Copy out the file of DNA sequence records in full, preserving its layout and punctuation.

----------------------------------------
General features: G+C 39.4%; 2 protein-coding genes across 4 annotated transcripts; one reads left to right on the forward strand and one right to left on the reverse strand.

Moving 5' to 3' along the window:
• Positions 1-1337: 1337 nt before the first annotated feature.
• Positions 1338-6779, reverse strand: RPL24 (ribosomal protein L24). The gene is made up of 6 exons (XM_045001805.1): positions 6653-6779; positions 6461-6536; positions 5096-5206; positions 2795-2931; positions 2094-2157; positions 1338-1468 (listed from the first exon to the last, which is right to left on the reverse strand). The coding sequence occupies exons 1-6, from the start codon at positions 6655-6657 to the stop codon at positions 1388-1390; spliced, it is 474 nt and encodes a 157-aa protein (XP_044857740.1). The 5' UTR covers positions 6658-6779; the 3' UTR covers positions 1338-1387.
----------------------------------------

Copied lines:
General features: G+C 39.4%; 2 protein-coding genes across 4 annotated transcripts; one reads left to right on the forward strand and one right to left on the reverse strand.

Moving 5' to 3' along the window:
• Positions 1-1337: 1337 nt before the first annotated feature.
• Positions 1338-6779, reverse strand: RPL24 (ribosomal protein L24). The gene is made up of 6 exons (XM_045001805.1): positions 6653-6779; positions 6461-6536; positions 5096-5206; positions 2795-2931; positions 2094-2157; positions 1338-1468 (listed from the first exon to the last, which is right to left on the reverse strand). The coding sequence occupies exons 1-6, from the start codon at positions 6655-6657 to the stop codon at positions 1388-1390; spliced, it is 474 nt and encodes a 157-aa protein (XP_044857740.1). The 5' UTR covers positions 6658-6779; the 3' UTR covers positions 1338-1387.